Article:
Diamonds – Much More Then A “CARBON”

The word is from the ancient Greek – adámas “unbreakable”

Diamond is a metastable allotrope of carbon, where the carbon atoms are arranged in a variation of the face-centered cubic crystal structure called a diamond lattice. Diamond is less stable than graphite,. Diamond is renowned as a material with superlative physical qualities, most of which originate from the strong covalent bonding between its atoms. In particular, diamond has the highest hardness and thermal conductivity of any bulk material.

Because of its extremely rigid lattice, it can be contaminated by very few types of impurities, such as boron and nitrogen. Small amounts of defects or impurities (about one per million of lattice atoms) color diamond blue (boron), yellow (nitrogen), brown (lattice defects), green (radiation exposure), purple, pink, orange or red. Diamond also has relatively high optical dispersion (ability to disperse light of different colors).

Most natural diamonds are formed at high temperature and pressure at depths of 140 to 190 kilometers (87 to 118 mi) in the Earth’s mantle. Carbon-containing minerals provide the carbon source, and the growth occurs over periods from 1 billion to 3.3 billion years (25% to 75% of the age of the earth). Diamonds are brought close to the Earth’s surface through deep volcanic eruptions by magma, which cools into igneous rock known as kimberlites and lamporites.

Natural diamonds are created very deep in the World about 180 km beneath the surface where high temperature and pressure exist naturally. Logically, this is the reason behind the highest value and pricing compared to crystals. While looking to buy a diamond it’s significant to be familiar with the 4 C of diamonds, which is cut, color, clarity, and carat. Diamond accreditation is an essential aspect with regards to purchasing diamonds and it’s sometimes referred to as the fifth C.It’s strongly recommended that you buy a diamond which comes along with a study, because you might never know the value as well as worth of your rock if you do not.


The first diamonds were found in the alluvium of the Golconda River in India. The exact date of its discovery is not known. An extract from an accounting book written in Sanskrit, in the 4th century B. C., reveals that diamonds were a trading commodity in India at that time.

In ancient Egypt people believed in the mystical power of diamonds. When four diamond rings were worn on four fingers of the left hand it would ensured that vena amoris (“vein of love“) would lead from the fingers straight to the heart. Placing diamonds or diamond powder on fingertips was believed to be the best way of ensuring the connection of love with eternity.

Diamonds were probably brought to Europe by Alexander the Great. First, they were considered to be a mysterious rarity with magical and healing proprieties.

It is believed that when Alexander the Great reached the Valley of Diamonds he saw its floor covered with gemstones guarded by giant snakes with deadly stares. But he succeeded in cheating them and took their diamonds. In ancient Greek diamonds were considered to be the tears of gods which fell down to earth. To point out the hardness of diamonds people used to name them “adamas” (invincible). Plinius wrote about diamonds in his “History of Nature” 60 years B.C. The first uncut diamond appeared in Rome between the 1st and 3rd century. Marco Polo mentioned Ormuz as the main Persian diamond market in the 13th century.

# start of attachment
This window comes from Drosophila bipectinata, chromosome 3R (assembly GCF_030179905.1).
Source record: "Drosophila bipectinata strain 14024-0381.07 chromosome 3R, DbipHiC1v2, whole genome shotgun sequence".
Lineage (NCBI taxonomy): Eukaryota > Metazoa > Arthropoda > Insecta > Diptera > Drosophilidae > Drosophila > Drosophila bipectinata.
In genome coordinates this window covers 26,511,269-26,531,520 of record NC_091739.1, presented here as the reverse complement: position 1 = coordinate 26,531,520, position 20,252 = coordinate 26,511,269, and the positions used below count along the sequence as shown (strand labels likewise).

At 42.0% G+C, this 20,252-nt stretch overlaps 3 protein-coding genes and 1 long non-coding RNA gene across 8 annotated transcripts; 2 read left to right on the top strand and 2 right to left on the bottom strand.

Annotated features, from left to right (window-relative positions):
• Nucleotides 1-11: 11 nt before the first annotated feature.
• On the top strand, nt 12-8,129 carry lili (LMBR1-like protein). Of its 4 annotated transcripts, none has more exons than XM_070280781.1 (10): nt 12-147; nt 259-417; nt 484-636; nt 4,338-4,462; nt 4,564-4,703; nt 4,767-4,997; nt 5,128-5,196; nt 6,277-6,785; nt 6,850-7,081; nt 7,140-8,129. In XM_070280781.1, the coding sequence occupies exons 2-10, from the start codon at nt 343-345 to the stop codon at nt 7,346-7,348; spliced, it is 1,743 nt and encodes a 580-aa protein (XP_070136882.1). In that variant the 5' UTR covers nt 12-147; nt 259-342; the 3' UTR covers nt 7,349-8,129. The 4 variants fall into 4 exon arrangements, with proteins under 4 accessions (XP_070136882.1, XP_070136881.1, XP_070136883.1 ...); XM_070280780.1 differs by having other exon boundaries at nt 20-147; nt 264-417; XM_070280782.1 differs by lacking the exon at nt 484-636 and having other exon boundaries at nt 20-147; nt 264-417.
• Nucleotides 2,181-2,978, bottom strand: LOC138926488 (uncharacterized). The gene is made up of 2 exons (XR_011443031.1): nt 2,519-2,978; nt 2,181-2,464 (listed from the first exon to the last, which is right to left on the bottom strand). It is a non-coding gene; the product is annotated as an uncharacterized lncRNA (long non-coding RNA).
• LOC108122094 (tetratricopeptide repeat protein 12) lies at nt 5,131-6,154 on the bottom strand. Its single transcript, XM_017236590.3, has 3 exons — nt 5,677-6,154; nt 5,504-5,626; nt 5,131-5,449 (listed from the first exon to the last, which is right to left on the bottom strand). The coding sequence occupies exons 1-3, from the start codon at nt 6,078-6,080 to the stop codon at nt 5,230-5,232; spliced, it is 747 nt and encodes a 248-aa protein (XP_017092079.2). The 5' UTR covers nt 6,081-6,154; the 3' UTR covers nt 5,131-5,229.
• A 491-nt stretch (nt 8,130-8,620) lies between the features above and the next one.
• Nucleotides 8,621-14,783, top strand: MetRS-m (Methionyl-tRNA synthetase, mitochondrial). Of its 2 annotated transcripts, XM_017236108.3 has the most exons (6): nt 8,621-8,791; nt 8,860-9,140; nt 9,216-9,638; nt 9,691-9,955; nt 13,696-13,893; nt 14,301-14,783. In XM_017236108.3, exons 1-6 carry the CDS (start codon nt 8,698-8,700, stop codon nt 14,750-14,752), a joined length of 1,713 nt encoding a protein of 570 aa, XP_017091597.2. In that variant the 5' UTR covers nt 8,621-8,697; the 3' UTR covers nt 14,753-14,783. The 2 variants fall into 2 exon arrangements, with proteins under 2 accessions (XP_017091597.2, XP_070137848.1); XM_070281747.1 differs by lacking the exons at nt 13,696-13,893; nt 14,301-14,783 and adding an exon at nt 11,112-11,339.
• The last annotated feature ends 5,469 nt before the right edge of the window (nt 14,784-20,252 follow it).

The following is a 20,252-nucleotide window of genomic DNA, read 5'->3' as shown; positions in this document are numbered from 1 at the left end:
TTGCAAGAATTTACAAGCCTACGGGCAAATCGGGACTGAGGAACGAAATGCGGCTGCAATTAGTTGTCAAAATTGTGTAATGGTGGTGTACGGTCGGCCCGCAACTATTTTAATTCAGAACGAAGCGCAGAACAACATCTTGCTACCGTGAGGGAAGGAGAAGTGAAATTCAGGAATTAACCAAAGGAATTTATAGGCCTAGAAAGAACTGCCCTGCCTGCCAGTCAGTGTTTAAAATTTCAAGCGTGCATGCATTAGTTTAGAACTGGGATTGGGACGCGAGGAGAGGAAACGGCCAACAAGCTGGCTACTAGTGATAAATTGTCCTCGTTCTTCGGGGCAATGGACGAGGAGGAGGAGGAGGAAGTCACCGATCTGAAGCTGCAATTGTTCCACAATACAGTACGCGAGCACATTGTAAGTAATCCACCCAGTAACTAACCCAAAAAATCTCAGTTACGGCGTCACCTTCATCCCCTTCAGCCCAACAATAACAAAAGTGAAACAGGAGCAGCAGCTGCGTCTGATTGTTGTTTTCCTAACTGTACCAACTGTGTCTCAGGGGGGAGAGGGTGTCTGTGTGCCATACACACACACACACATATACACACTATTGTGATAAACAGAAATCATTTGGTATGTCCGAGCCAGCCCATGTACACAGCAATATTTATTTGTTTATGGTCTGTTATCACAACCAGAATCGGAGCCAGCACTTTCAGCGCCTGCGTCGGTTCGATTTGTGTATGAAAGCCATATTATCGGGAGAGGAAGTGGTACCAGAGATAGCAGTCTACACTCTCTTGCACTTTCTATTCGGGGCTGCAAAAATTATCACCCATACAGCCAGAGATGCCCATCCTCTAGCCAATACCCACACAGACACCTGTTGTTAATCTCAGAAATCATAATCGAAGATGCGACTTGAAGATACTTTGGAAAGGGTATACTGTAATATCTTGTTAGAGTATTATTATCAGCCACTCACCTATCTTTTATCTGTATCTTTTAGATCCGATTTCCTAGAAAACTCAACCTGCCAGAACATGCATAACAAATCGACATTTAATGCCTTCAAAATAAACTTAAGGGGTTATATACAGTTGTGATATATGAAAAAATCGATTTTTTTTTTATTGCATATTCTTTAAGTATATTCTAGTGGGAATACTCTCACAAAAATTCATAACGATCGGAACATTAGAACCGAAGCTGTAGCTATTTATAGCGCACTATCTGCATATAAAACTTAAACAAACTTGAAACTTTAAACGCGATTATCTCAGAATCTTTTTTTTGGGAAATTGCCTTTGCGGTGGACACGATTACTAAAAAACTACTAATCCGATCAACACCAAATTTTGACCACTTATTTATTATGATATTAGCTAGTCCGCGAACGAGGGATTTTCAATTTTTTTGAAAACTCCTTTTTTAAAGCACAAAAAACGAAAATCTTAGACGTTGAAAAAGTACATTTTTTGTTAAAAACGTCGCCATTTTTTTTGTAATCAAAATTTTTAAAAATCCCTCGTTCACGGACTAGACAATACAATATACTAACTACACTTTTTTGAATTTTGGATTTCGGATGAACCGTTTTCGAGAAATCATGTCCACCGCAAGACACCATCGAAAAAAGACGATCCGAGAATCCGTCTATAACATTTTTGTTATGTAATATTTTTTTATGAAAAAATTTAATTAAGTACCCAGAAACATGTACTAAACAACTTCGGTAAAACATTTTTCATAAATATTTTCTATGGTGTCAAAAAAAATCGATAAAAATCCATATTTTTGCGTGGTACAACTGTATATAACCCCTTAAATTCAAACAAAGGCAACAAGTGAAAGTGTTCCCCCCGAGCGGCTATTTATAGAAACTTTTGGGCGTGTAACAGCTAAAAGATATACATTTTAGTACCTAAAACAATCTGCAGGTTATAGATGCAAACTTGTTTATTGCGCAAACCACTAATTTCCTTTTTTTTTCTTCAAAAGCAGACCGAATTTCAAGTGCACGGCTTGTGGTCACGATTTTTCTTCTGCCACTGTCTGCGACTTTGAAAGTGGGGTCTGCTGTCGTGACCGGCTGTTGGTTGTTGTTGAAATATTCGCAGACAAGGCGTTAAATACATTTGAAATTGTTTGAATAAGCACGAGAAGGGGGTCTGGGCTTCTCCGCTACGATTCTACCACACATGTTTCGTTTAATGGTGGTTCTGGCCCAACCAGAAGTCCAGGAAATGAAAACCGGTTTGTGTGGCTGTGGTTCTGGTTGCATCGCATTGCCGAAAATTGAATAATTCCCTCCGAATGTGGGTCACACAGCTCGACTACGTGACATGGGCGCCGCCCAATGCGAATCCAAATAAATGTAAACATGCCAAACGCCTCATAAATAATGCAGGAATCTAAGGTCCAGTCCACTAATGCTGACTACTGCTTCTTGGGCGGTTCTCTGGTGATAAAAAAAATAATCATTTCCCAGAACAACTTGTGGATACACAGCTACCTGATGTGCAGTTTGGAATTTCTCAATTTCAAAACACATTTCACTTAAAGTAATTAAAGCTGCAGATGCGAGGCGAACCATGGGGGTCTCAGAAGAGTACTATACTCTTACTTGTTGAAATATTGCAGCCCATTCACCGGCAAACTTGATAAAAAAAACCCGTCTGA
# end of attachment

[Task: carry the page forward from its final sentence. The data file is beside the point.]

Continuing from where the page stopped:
It was not until the 14th century that clear octahedrons were first polished on a wooden or copper pad covered with diamond powder. This method was previously used to work gemstones and ivory, however in the case of diamonds, this was a lengthy process. Since the 15th century new methods of diamond processing were developed and unsquared stones were cut by cleaving. In the course of cutting, the original shape of the stone was still kept. Pyramidal shape diamonds were set into rings. The main purpose of processing diamonds was to get rid of the surface roughness and impurities. Samples of these stones were found in fragments of jewelry and old pottery.

The invention of cutting on a steel pad covered with diamond powder offered cutters more possibilities to work stones. At the end of the 15th century the “table” cuts (shapes of rhombus, square, rectangle and rose cut) appeared.

The discovery of a direct sea route to India by Vasco de Gama in 1498 shifted the trading centre from Venice to Lisbon. Antwerp became the most important diamond trade centre since the end of the 14th century. Diamonds were considered to be a perfect symbol of eternal bond. The tradition of unending love has been maintained for several centuries already. The first notion of donating a diamond as a unique symbol of love came from the 15th century.

In the 17th century diamonds began to be cut in many different shapes like oval, drops, marquise and others. Specialists who cut the stones however came from Antwerp and worked in the highest floors of houses where light was the best.

By the end of the 18th century the Indian mines were exhausted and although the first mines in Brazil were found in the second half of the 18th century, the prosperity of Antwerp was not restored.

In the second half of the 19th century, Henry Morse of the USA discovered the first modern brilliant cut after extensive experimentation which was later perfected, mathematically substantiated and described by Marcel Tolkowski in 1919, in the USA, who is considered to be the inventor of the modern brilliant cut.

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